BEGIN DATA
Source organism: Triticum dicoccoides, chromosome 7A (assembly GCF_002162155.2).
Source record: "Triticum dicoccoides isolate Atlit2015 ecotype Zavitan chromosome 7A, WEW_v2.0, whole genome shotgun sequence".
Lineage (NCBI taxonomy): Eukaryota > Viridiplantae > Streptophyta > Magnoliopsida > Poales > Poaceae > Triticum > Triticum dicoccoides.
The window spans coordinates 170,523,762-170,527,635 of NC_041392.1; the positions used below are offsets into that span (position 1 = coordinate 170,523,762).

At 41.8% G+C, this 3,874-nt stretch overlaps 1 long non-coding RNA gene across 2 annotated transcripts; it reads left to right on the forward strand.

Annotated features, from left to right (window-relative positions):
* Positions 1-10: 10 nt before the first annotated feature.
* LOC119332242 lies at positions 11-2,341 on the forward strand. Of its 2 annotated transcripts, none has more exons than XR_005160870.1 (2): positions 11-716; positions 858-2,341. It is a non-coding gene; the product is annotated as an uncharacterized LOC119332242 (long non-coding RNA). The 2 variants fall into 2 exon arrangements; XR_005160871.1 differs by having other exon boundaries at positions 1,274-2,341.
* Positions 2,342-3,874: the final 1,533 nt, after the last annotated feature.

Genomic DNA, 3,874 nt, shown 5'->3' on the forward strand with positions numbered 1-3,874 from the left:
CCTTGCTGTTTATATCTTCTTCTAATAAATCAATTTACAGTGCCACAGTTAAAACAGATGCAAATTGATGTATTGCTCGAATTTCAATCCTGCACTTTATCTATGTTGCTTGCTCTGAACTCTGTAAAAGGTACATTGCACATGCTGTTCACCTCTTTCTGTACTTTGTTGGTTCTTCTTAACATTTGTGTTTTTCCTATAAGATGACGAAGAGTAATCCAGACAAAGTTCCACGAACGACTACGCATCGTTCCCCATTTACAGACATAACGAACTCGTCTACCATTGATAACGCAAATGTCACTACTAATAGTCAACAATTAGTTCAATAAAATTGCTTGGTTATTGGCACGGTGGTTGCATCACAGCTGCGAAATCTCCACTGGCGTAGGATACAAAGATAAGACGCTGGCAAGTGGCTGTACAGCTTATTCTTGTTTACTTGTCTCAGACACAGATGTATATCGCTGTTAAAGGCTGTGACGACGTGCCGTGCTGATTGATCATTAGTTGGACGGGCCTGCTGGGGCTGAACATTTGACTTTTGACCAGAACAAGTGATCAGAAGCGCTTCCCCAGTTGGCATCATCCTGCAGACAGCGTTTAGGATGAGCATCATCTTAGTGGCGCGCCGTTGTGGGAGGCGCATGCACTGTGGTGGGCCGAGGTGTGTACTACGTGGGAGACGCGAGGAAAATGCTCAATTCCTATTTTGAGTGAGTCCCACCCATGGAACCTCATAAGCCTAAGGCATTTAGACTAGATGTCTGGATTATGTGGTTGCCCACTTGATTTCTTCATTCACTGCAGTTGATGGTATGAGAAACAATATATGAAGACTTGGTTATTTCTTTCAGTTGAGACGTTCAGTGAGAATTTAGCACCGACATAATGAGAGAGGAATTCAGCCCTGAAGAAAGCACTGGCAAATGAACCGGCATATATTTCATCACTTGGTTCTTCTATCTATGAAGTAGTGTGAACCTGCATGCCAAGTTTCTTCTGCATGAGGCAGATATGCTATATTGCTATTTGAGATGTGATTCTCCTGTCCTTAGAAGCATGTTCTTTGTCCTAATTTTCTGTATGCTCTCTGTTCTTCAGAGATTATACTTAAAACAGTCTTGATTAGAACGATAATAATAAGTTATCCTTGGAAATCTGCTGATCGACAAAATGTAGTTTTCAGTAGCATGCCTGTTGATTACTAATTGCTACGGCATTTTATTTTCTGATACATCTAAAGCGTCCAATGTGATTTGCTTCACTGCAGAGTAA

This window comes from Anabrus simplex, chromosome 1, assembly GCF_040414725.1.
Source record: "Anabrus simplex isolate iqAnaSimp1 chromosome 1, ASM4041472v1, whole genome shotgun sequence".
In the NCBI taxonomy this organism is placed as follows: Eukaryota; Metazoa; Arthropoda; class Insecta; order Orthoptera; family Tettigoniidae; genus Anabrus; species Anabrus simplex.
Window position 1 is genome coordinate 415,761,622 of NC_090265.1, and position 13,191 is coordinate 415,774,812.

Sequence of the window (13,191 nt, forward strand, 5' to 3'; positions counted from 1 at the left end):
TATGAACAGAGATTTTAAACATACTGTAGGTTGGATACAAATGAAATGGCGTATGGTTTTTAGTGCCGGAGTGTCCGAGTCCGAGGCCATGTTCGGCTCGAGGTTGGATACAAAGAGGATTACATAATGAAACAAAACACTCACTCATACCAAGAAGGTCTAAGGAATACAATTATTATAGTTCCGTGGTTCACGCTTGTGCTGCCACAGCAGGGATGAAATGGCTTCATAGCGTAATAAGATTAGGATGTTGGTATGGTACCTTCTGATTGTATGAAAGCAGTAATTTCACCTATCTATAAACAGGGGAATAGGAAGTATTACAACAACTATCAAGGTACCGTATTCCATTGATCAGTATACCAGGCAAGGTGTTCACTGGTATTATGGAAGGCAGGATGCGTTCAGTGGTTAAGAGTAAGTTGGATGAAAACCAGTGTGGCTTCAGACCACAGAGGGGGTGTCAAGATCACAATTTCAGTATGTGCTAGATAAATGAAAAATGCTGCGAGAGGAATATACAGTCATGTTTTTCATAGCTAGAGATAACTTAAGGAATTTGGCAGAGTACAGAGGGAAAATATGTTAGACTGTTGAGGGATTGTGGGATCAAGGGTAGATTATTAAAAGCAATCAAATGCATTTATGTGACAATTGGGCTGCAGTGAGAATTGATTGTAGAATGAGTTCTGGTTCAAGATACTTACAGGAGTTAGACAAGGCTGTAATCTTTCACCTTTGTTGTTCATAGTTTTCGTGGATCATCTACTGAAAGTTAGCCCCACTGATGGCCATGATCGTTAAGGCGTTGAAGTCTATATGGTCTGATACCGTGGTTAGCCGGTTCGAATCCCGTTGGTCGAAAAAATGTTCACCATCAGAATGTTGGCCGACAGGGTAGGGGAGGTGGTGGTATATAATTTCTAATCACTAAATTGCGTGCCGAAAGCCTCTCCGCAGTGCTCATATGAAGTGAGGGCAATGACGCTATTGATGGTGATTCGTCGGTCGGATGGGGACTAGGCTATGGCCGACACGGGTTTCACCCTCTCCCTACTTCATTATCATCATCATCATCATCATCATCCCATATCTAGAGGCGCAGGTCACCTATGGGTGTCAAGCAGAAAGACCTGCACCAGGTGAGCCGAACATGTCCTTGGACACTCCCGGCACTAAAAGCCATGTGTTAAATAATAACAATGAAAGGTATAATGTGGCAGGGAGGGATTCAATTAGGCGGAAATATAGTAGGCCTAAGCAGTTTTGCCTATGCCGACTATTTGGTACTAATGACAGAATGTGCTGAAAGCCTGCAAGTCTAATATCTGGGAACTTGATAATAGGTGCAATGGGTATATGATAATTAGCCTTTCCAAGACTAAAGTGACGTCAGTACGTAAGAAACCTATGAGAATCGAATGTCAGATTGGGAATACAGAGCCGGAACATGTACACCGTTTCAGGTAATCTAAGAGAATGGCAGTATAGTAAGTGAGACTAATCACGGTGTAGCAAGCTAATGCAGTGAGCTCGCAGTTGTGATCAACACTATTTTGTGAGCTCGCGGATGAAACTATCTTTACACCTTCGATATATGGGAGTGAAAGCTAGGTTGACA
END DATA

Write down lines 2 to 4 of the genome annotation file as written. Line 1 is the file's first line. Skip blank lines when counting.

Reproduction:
Source record: "Triticum dicoccoides isolate Atlit2015 ecotype Zavitan chromosome 7A, WEW_v2.0, whole genome shotgun sequence".
Lineage (NCBI taxonomy): Eukaryota > Viridiplantae > Streptophyta > Magnoliopsida > Poales > Poaceae > Triticum > Triticum dicoccoides.
The window spans coordinates 170,523,762-170,527,635 of NC_041392.1; the positions used below are offsets into that span (position 1 = coordinate 170,523,762).